• Number of recorded cases in US exceeds one million
  • 3-10% of UK population may have been infected
  • Flag carrier British Airways announces 12,000 redundancies
  • Boris Johnson and partner Carrie Symonds celebrate birth of baby boy
  • Captain Tom Moore, who raised more than £29m for NHS by walking laps of his garden, celebrates 100th birthday.
  • Sales of condoms down, as social distancing rules limit ‘number of intimate occasions’
  • Ryanair to cut 3,000 jobs and reduce staff pay by up to a fifth
  • Record falls in CO2 emissions
  • Legendary American investor Warren Buffett dumps entire holdings in four major US airlines, warning that “world has changed” for aviation industry
  • US intelligence agencies conclude that the virus was “not manmade or genetically modified”
  • President Trump claims to have evidence coronavirus started in Chinese lab but offers no details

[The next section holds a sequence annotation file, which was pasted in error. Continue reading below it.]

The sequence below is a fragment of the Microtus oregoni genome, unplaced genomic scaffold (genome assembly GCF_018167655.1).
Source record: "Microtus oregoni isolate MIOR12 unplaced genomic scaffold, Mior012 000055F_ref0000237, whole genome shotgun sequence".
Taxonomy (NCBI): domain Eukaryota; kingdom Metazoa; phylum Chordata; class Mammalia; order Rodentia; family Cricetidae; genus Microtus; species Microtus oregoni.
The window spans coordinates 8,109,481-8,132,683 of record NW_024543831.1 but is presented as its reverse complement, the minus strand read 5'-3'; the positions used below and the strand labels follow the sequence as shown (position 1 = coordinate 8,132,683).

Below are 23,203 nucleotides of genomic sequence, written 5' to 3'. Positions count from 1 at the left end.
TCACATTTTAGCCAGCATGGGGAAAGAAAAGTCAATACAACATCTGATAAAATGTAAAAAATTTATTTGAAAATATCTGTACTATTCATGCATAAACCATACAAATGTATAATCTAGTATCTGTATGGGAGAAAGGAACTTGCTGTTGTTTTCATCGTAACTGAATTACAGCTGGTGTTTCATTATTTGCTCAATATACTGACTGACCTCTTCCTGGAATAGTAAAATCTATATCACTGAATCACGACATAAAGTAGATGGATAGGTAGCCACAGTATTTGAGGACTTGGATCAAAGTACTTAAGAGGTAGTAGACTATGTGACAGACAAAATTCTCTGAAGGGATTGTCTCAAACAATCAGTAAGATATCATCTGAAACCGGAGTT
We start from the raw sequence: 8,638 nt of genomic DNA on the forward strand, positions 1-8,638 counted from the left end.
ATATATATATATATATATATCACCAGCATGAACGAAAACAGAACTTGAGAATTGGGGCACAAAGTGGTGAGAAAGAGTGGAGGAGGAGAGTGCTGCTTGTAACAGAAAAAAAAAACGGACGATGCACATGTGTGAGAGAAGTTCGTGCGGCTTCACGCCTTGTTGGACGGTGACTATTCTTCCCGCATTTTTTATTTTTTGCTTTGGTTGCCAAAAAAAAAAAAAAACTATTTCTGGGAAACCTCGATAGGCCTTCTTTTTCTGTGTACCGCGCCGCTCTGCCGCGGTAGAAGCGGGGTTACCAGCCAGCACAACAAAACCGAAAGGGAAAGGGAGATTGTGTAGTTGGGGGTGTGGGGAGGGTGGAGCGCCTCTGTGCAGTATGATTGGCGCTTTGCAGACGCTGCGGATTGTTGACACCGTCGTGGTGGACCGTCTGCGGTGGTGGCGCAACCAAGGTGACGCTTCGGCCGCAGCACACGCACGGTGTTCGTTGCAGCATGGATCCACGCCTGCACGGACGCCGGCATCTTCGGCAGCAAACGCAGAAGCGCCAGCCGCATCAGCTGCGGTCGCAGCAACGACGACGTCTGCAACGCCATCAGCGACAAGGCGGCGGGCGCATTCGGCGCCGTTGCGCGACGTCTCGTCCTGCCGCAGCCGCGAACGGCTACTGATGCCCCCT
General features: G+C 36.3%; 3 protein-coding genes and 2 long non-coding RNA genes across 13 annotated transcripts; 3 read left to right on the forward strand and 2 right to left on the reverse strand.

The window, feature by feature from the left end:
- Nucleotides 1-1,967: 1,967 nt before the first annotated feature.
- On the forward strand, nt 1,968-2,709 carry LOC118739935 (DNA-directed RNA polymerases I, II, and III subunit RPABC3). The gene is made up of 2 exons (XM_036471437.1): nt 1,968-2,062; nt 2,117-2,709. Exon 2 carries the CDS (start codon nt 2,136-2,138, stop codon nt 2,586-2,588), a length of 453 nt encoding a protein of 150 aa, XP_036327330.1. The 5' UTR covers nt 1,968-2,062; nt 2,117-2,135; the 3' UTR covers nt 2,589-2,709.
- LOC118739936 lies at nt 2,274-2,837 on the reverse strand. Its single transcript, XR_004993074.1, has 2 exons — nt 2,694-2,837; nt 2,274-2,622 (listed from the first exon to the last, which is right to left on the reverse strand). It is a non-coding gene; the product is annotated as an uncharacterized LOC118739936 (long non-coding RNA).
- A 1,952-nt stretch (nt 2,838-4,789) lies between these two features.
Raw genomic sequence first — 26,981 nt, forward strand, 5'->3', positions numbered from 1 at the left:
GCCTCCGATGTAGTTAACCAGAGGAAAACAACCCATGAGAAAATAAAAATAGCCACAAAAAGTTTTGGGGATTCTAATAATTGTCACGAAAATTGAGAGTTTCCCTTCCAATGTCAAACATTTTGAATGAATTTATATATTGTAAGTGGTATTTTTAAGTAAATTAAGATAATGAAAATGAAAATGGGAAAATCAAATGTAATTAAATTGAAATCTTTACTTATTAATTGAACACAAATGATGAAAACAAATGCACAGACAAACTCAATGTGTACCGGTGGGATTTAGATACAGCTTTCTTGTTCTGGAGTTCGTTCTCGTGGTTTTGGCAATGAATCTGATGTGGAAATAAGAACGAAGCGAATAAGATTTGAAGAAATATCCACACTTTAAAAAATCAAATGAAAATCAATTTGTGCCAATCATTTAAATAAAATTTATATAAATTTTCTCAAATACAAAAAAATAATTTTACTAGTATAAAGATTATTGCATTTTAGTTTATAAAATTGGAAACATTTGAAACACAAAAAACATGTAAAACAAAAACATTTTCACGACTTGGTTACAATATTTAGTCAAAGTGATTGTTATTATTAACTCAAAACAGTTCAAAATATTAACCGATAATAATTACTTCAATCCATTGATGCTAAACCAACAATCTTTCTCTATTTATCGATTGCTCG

• Spain’s lockdown, one of the toughest in Europe, slowly eased as adults allowed outside again


Worldwide cases: 3,484,558 (previous week 2,921,556)
Worldwide deaths: 244,786 (previous week 203,299 )
UK cases: 182,260 (previous week 148,377 )
UK deaths: 28,131 (previous week 20,319)

source

This Week In The Coronapocalypse | Bertie Comes To Stay

I met Jane in the plaza beneath my flat. We sat at opposite ends of a bench like two spies about to hand over state secrets. What we did actually hand over – or more accurately, what ran across the social distance between us – was Bertie.

We had a health scare with Coco at the beginning of the week, resulting in a couple of sleepless nights for us and an operation for her. She’s fine, and is recuperating at home. But what she doesn’t need is Bertie wrestling with her all hours of the day. So now I’m on Puppy Patrol.

This has had an enormously positive impact on my life. The cumulative weeks of insolation were having an effect on me that I wasn’t even admitting to myself. Now I have some company. He’s my Wilson to Tom Hanks’s Castaway. He’s one of the funniest, and certainly the most affectionate dog I’ve ever known, and barely leaves my side for a second.